That's the part I'm researching more myself and not getting lots of info on....I like warmed up foods just as the next guy and would like to incorporate more "raw" but trying to get the facts because ultimately, I'm trying to eat for HEALTH and if heating to a certain temp retains that and over a certain temp removes the nutrients, I'd surely like to know!

Sara - May 22, 2008 8:56 AM

Lola- steaming or making soup isNOT heating at below 118 degrees. Some nutrients are better absorbed when food is cooked. That 118 thing is a raw foodist idea not a scientific fact. We eat both raw and cooked vegetables. Refer to Dr. Fuhrman's previous post on subject.

Joel Fuhrman, MD - May 25, 2008 1:24 PM


It is better to eat lots of foods raw and some foods (soups with greens, tomatoes, beans) water cooked. Slow cooking versus faster cooking is not the issue and will not make much of a difference.

Louise - May 26, 2008 11:16 PM

According to a March 2007 study published the The Journal of Food Science, steaming and boiling caused a 22 to 34% loss of vitamin C; Microwaved and pressure-cooked vegetables retain 90% of their vitamin C. That's in the article.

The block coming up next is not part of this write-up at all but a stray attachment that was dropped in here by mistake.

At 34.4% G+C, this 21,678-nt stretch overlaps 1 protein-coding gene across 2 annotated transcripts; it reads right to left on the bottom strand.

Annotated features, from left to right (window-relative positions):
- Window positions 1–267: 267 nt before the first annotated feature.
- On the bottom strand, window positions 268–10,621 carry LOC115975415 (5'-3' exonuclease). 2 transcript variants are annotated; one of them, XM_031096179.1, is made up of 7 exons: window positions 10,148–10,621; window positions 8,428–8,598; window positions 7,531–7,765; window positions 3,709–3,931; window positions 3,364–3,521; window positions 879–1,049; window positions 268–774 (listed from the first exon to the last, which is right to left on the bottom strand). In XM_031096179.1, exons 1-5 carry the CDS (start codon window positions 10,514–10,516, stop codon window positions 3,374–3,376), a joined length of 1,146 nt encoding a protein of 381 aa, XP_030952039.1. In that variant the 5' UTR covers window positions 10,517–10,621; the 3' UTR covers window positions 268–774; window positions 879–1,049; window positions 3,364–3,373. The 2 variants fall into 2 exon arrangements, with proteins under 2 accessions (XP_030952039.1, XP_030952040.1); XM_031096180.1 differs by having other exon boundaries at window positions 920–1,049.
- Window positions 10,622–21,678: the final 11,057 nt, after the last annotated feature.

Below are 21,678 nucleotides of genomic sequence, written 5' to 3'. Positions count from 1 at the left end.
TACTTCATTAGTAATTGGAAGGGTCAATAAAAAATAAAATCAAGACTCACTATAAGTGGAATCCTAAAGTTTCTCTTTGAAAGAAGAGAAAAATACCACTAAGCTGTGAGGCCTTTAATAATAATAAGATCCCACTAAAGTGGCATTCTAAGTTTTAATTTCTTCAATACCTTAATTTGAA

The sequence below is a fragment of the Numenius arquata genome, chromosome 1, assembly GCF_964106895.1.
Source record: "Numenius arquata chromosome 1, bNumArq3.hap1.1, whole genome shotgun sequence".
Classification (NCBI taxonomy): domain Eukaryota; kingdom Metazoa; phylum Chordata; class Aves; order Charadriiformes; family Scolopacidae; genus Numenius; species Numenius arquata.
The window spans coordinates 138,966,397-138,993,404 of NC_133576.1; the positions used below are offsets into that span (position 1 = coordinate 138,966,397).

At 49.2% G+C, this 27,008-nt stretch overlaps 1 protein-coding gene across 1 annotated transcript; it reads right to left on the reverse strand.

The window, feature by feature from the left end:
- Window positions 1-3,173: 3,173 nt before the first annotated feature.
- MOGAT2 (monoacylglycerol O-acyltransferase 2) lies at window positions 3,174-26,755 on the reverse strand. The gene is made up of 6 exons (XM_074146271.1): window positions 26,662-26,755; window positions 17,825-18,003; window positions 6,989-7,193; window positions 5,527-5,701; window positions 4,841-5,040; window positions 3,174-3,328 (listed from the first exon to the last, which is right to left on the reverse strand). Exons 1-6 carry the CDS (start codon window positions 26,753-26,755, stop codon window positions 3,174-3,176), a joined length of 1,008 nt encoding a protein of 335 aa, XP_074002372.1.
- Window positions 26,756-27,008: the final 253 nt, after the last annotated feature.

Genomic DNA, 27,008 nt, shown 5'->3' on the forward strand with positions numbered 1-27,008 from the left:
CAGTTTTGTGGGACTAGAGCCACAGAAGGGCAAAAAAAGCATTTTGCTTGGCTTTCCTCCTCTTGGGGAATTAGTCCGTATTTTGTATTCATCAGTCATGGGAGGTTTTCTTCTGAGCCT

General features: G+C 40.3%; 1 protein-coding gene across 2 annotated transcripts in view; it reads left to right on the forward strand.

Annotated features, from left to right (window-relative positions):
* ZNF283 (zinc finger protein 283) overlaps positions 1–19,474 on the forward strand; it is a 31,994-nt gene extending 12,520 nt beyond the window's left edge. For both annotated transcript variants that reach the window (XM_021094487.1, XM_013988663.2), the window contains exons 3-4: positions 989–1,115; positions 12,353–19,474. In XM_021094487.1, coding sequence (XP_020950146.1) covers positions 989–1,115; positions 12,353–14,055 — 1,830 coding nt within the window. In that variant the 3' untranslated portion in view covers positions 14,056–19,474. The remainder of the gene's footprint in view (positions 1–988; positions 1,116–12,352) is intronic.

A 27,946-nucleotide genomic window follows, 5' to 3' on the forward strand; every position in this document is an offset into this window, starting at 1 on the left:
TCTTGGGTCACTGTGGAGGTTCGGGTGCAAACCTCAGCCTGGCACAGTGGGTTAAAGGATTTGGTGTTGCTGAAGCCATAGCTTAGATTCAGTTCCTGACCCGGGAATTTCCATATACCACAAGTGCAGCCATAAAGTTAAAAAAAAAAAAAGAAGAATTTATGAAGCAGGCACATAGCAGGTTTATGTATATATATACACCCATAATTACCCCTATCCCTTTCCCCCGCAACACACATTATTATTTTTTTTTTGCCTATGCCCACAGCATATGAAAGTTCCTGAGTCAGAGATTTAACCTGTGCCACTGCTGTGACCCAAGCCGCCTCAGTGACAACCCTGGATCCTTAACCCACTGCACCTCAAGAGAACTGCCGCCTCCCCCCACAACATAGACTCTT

That's what I already do: microwave and pressure cook - yay!

Interesting side point: "When the salsa or salad was served with fat-rich avocados or full-fat salad dressing, the diners absorbed as much as 4 times more lycopene, 7 times more lutein and 18 times the beta caratene than those who had their vegetables plain or with low-fat dressing."

So I need to improve to add fat instead of just eating a lb of lettuce out of the bag . . .